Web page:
Q: So it turned out well...

A: That was thanks to my superiors. A boss who hires somebody Romani should approach that person without prejudice. For that, he has to be mature, both as a person and as a professional in his field. If he succumbs to the prejudice that Romani people "don't work", then no Romani employee will feel support from him, it won't be pleasant for them to work for him, they will leave. He will never discover their potential and talent, they will never learn anything new. The bosses who hired me - warden Jaromír Kubů and his deputy, Tomáš Řehoř - have never been bothered by any such prejudices.

Q: A Gothic castle, the seat of the Holy Roman Emperor and King of Bohemia, Charles IV - which do you imagine first when I say "Karlštejn"?

A: The first thing that comes to mind is this courtyard, where we are right now. The visitors, the guides, lots of people. This is the second courtyard, which is also the biggest, and the ticket office is here. I imagine that it's 35 degrees Celsius - I love heat. There's a long line in front of the ticket office and a big group of people, 50 of them, ideally 20 of whom are children, and they are all waiting for me.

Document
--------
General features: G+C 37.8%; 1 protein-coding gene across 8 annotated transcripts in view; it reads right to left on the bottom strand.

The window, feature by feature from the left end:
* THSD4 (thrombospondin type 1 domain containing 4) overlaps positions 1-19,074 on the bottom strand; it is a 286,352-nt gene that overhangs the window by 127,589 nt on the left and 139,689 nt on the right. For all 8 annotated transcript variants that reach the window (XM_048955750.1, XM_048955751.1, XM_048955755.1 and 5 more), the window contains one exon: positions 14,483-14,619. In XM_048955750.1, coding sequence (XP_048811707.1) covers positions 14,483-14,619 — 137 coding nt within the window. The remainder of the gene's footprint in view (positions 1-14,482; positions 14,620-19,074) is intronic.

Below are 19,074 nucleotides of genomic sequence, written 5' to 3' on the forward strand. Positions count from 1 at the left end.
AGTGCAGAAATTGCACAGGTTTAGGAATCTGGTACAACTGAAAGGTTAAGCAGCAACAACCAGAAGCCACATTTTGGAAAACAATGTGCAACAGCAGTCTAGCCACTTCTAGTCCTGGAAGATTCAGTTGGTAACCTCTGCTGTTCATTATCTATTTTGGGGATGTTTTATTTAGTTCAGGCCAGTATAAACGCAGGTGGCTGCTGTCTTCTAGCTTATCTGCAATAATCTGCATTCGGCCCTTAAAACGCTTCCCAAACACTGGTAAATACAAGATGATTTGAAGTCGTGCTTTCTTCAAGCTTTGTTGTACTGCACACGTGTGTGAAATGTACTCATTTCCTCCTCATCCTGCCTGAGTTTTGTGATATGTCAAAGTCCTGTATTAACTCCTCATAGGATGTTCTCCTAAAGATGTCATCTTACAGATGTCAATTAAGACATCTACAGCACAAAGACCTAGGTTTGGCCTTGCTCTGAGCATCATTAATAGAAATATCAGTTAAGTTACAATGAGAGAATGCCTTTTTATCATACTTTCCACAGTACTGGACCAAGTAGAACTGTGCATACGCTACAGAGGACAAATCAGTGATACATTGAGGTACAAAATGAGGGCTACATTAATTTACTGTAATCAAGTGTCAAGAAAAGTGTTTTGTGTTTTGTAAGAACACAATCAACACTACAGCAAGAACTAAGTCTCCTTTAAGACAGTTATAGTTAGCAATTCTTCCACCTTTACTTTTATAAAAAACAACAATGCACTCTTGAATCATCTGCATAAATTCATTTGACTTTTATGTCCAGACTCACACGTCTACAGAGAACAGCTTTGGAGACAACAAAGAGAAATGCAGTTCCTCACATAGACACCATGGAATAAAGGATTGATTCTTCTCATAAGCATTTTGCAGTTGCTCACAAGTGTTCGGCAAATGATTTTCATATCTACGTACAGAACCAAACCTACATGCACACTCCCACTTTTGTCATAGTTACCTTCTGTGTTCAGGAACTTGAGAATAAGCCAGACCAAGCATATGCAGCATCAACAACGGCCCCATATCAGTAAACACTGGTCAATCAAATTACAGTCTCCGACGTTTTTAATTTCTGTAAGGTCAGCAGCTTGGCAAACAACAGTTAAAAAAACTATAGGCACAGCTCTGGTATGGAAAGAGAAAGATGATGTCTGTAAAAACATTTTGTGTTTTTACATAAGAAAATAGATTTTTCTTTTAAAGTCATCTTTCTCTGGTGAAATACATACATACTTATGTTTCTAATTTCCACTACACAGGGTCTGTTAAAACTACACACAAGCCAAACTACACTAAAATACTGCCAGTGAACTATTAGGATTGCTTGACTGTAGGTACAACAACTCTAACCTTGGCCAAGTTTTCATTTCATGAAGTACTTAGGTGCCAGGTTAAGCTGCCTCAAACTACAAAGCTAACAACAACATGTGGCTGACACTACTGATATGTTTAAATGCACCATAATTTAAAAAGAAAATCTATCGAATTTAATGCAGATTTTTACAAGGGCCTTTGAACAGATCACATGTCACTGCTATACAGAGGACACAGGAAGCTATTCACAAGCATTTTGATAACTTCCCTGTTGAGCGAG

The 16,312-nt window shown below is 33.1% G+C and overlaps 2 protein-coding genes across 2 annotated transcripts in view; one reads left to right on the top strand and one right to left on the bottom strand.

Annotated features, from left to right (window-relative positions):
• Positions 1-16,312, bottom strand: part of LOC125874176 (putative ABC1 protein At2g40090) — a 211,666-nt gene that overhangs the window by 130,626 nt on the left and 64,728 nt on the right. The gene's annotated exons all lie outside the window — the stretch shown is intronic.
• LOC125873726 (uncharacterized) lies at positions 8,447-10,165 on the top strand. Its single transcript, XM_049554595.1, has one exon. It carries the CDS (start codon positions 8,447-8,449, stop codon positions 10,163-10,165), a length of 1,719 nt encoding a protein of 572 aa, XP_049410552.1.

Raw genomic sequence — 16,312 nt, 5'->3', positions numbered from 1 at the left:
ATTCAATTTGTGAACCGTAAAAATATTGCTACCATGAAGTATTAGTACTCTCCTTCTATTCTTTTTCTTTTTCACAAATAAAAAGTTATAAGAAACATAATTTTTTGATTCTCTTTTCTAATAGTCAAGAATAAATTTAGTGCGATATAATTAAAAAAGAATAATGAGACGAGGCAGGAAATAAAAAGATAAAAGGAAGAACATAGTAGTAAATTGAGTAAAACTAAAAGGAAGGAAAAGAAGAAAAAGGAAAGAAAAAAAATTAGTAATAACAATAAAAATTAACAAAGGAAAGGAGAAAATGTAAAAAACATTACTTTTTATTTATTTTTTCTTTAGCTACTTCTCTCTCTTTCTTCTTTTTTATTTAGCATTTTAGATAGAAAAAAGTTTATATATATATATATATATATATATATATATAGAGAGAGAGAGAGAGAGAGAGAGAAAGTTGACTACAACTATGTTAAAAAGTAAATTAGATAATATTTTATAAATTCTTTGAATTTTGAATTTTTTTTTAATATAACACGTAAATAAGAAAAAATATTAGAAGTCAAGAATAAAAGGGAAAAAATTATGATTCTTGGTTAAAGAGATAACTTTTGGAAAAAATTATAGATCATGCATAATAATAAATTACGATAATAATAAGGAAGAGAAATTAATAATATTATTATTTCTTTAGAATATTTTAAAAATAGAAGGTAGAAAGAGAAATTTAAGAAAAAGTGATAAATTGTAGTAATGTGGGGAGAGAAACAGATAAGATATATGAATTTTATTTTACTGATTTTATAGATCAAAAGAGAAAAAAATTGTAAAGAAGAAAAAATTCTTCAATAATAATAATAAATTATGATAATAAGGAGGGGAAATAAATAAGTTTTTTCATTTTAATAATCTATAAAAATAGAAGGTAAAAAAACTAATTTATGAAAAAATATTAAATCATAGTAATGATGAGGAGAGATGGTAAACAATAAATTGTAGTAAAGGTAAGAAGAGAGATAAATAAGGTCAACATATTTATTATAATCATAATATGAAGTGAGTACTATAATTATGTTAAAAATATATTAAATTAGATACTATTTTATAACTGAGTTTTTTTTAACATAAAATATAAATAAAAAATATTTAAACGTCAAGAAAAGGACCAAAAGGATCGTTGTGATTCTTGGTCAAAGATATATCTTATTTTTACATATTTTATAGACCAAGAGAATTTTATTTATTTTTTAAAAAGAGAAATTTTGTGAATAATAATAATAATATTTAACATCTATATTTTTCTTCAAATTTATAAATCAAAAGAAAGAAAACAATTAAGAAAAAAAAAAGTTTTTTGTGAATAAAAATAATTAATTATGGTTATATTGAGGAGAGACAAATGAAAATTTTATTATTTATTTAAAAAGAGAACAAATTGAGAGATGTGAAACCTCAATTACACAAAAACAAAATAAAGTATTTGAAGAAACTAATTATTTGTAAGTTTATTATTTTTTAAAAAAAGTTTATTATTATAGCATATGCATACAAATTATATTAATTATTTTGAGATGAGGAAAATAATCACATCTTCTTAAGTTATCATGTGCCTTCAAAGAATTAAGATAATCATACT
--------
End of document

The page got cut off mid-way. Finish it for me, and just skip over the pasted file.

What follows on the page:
Q: What does your work at the castle consist of?

A: I accompany tourists in Czech and Italian and take care of the guide who brings them here. I handle their accommodations, so I'm constantly on Facebook 24 hours a day. The guides can write to me at any time to say they're coming, many even around midnight. If they're hungry and I've cooked something, then I feed them, and if they don't have food for the next day, I prepare some for them, because there's just a refreshment stand in the courtyard and there may not even be baguettes there. I help them learn the tour guide texts. It doesn't always go well, so I support them and tell them not to give up.